Jean-Pierre Maxence

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Jean-Pierre Maxence (20 August 1906 – 16 May 1956) was a French writer who was one of the so-called Non-conformists of the 1930s. Maxence was a leading figure within the so-called Jeune Droite tendency and was associated with other Catholic writers such as Jean de Fabrègues and René Vincent.[1]

Born in Paris as Pierre Godmé, he adopted his name after a character in Ernest Psichari's book Le Voyage du centurion.[2] He was close to the Action française without ever actually joining the group and also wrote for the neo-Thomist La Gazette Francaise.[2] In his early years he was a staunch monarchist.[3] He did not come to prominence until the 1930s when he wrote on myriad topics for the various reviews produced by the non-conformists.[4] He was at this time a member of Solidarité Française, albeit a fairly inactive one.[4] He was critical of the far right group of writers based around the newspaper Je suis partout and had a personal hatred of Germany, although he was equally disdainful of Léon Blum.[4] A devout Roman Catholic, his own writings revealed an empathy towards a fascism rooted firmly in Catholicism, effectively a French version of Rexism.[4] He felt that democracy in France was having a stagnating effect in contrast to what he perceived as the dynaims of Europe's dictatorships and accused the French government of seeking "to transform France into an insurance company" instead of embracing the adventurist spirit of fascism.[5] From 1933 up to the war his main polemical outlet was his regular column, ostensibly about literary criticism, in the journal Gringoire.[6]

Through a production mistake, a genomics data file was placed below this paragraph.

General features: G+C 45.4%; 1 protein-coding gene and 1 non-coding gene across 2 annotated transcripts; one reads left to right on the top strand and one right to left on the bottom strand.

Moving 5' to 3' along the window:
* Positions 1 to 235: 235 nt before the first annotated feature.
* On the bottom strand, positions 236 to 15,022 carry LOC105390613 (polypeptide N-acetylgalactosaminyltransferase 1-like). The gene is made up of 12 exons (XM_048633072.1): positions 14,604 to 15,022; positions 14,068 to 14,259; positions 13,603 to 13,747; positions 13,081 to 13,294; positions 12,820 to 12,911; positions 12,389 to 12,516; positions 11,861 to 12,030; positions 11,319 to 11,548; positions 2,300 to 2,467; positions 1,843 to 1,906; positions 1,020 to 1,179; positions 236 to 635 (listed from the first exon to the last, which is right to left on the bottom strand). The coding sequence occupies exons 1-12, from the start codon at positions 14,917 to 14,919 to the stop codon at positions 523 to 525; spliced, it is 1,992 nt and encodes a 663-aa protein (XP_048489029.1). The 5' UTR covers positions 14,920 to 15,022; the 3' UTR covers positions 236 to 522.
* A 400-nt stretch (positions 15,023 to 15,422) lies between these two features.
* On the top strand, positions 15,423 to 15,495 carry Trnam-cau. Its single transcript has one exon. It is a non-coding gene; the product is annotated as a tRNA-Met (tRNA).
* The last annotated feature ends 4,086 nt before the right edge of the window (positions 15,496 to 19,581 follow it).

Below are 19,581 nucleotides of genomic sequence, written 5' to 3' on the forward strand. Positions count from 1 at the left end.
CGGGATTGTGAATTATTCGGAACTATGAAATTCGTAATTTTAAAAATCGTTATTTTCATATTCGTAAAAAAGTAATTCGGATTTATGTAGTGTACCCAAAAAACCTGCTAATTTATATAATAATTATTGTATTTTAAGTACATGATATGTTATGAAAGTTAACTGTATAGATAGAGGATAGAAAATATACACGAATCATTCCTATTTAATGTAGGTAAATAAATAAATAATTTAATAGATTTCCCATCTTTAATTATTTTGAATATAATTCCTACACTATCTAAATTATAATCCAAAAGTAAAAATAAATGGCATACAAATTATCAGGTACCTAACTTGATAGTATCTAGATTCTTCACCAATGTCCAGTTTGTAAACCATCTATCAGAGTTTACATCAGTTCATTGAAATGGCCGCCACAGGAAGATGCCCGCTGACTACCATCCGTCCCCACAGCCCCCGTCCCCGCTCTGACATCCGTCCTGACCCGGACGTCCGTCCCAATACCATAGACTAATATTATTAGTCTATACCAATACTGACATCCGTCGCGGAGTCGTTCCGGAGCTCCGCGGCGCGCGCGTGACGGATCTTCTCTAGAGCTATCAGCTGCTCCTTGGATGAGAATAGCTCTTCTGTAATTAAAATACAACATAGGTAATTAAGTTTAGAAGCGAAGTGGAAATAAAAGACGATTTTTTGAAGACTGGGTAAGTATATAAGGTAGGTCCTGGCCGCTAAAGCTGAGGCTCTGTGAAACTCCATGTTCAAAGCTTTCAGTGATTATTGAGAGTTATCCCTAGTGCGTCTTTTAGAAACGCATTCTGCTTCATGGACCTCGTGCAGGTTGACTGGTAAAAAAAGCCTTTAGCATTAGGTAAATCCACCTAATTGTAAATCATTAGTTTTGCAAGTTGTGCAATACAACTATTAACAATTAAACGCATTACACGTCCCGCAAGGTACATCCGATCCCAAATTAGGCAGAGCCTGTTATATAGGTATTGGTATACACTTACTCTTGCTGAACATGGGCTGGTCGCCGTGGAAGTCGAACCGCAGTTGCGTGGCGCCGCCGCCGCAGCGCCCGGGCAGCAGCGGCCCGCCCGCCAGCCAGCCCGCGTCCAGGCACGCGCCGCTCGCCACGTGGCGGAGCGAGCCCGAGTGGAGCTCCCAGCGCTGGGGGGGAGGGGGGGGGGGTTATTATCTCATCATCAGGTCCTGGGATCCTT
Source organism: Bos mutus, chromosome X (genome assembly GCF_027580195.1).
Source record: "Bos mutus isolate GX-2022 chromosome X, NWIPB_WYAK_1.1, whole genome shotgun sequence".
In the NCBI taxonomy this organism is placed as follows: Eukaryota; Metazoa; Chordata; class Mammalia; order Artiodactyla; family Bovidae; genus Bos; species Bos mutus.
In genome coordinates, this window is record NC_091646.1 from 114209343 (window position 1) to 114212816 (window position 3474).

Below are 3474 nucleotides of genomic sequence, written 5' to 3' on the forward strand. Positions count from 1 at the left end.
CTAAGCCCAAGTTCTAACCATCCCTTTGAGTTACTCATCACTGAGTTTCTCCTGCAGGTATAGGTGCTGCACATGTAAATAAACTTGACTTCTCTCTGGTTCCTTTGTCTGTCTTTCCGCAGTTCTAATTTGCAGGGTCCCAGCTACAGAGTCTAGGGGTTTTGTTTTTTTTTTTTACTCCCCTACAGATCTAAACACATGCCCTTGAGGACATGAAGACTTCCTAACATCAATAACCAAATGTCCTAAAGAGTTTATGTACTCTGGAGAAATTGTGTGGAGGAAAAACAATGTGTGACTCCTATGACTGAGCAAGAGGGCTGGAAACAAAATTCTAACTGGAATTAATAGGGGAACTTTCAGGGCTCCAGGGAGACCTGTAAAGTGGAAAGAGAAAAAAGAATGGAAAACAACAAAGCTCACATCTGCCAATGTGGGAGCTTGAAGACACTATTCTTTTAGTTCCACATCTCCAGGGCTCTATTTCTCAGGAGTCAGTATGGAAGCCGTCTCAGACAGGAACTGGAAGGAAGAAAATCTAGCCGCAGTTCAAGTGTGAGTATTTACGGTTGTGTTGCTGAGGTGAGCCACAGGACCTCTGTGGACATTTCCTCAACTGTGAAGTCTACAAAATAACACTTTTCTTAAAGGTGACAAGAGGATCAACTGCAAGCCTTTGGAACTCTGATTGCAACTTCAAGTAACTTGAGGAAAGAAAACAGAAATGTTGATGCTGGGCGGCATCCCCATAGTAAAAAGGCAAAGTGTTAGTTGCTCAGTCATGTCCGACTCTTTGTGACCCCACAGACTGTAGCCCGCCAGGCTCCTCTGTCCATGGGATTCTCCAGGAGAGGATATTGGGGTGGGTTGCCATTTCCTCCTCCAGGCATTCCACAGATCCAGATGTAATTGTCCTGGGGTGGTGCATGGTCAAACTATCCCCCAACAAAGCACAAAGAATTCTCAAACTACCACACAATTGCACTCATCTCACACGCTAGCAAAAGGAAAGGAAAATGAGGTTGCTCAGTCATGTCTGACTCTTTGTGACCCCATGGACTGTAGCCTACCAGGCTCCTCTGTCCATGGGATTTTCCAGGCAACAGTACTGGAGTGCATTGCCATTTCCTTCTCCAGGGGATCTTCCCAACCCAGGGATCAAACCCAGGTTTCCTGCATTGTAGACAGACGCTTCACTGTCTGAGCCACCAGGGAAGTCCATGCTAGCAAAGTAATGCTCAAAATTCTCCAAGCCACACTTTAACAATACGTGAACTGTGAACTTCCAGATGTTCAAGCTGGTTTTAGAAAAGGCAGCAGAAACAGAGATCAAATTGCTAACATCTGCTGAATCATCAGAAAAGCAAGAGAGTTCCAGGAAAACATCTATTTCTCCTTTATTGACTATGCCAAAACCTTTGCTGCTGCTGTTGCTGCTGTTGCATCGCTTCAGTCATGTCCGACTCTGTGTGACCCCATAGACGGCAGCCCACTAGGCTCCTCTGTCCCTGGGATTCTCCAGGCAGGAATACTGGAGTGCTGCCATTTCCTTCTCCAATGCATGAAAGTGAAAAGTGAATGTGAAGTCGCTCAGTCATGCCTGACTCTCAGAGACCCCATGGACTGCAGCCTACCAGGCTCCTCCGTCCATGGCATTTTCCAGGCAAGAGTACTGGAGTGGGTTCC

Maxence was taken to Oflag II-D in 1940 before being allowed to return to France the following year.[4] Once back home Maxence became reconciled to Vichy France and took up his pen in support of the rule of Philippe Pétain.[4] However alongside this he also undertook work for Jewish charities during the Second World War, once again demonstrating his duplicitous relationship to mainstream far right opinion in France.[4] His public support for Vichy meant that he fell under a cloud after the war and he went into exile in Switzerland where he became director of Centre Supérieure de Philosophie in Geneva.[4] He remained in Geneva until his death.

His youger brother was the writer Robert Francis, winner of the Prix Femina in 1934 with a novel entitled Le Bateau-refuge.


  1. ^ Paul Mazgaj, Imagining Fascism: The Cultural Politics of the French Young Right, 1930-1945, University of Delaware Press, 2007, p. 13
  2. ^ a b Philip Rees, Biographical Dictionary of the Extreme Right Since 1890, 1990, p. 259
  3. ^ Alastair Hamilton, The Appeal of Fascism: A Study of Intellectuals and Fascism 1919-1945, London: Anthony Blond, 1971, p. 186
  4. ^ a b c d e f g h Rees, Biographical Dictionary of the Extreme Right, p. 260
  5. ^ Tony Judt, Past Imperfect: French Intellectuals, 1944-1956, University of California Press, 1994, p. 17
  6. ^ Mazgaj, Imagining Fascism, p. 119